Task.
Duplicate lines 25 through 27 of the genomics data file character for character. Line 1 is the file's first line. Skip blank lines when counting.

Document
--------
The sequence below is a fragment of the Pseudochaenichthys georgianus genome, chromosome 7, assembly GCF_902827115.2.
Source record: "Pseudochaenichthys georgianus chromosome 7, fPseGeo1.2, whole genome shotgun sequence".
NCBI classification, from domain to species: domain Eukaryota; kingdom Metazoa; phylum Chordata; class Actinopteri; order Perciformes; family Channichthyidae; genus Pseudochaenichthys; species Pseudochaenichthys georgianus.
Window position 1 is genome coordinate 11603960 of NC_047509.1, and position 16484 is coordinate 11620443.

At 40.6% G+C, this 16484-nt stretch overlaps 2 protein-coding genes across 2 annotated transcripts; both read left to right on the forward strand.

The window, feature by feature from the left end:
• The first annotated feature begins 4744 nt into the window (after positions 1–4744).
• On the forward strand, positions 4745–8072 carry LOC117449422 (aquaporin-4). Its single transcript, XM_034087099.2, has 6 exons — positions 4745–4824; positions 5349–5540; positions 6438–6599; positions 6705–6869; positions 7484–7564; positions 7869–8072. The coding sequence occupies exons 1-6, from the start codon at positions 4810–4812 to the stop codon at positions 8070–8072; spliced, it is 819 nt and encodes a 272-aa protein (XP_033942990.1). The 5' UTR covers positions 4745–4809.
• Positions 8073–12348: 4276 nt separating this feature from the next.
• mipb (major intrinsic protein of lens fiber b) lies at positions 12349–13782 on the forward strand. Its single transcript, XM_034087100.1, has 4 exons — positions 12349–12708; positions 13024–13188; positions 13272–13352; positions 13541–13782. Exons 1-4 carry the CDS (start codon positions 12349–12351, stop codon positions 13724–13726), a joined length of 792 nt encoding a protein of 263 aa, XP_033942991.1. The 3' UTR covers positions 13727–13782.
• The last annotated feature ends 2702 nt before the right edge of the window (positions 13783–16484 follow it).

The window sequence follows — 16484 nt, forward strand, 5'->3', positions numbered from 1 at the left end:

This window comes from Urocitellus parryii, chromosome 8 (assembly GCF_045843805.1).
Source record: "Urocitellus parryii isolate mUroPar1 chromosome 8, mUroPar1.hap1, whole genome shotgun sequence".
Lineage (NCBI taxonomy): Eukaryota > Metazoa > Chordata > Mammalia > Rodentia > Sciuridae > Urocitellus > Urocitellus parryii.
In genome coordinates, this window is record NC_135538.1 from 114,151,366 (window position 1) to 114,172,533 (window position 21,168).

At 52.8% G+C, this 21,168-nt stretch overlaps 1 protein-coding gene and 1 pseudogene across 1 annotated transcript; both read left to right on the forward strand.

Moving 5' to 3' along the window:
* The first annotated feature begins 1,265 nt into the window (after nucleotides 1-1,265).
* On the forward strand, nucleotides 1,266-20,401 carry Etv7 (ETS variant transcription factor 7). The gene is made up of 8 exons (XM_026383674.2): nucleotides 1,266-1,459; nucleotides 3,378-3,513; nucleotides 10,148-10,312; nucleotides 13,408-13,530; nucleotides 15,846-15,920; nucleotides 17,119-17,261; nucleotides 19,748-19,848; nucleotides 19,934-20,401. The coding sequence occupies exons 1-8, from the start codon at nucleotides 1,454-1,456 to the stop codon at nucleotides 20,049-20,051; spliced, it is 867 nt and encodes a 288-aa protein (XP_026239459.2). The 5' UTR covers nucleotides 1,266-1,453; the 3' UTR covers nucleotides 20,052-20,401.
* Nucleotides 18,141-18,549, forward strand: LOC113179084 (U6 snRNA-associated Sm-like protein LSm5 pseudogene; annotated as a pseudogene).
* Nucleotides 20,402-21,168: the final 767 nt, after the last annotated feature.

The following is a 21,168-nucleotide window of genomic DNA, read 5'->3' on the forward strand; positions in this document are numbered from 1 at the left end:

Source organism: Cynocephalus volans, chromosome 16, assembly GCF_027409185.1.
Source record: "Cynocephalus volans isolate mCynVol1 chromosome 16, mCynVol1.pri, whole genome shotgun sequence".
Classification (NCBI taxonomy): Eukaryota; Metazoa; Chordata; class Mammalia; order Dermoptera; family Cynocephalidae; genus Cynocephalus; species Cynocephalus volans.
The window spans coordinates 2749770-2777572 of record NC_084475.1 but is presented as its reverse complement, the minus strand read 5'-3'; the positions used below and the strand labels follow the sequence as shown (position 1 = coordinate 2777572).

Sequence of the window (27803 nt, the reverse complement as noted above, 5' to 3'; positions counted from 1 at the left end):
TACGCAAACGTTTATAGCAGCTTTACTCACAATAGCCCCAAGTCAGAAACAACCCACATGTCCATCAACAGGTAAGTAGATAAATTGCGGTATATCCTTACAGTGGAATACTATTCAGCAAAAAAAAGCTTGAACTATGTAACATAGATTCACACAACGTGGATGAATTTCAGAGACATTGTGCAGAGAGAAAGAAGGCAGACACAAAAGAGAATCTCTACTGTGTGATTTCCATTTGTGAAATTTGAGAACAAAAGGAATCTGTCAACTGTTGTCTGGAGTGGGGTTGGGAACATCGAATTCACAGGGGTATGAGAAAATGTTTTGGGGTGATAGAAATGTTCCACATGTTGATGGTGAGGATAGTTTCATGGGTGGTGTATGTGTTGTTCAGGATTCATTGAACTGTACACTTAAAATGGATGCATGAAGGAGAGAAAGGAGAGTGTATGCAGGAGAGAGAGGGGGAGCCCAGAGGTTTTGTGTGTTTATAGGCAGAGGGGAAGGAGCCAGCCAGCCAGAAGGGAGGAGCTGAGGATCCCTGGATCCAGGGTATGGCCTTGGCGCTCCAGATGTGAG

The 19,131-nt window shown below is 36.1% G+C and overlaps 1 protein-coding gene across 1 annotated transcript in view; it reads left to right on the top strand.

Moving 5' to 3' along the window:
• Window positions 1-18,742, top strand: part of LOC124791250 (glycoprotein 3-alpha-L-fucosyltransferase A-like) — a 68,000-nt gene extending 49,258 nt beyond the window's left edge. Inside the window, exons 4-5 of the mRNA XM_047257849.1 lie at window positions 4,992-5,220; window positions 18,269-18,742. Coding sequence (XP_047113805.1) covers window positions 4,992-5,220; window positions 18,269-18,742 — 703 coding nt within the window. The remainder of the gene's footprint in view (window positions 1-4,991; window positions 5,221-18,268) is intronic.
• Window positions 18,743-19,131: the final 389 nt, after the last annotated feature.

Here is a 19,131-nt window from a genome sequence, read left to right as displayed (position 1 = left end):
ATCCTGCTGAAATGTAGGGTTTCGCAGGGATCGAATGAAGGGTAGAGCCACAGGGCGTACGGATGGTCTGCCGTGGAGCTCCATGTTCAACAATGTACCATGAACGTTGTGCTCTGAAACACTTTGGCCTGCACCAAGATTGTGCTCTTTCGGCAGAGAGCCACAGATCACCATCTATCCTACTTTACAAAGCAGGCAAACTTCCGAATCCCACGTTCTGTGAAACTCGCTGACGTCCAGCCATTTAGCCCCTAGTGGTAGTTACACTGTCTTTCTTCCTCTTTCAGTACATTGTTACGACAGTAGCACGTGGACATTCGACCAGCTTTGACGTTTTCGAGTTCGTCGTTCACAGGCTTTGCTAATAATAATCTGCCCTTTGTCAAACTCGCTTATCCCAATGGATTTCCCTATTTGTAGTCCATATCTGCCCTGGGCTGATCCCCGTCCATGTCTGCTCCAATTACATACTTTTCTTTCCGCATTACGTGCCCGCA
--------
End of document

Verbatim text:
Source record: "Cynocephalus volans isolate mCynVol1 chromosome 16, mCynVol1.pri, whole genome shotgun sequence".
Classification (NCBI taxonomy): Eukaryota; Metazoa; Chordata; class Mammalia; order Dermoptera; family Cynocephalidae; genus Cynocephalus; species Cynocephalus volans.
The window spans coordinates 2749770-2777572 of record NC_084475.1 but is presented as its reverse complement, the minus strand read 5'-3'; the positions used below and the strand labels follow the sequence as shown (position 1 = coordinate 2777572).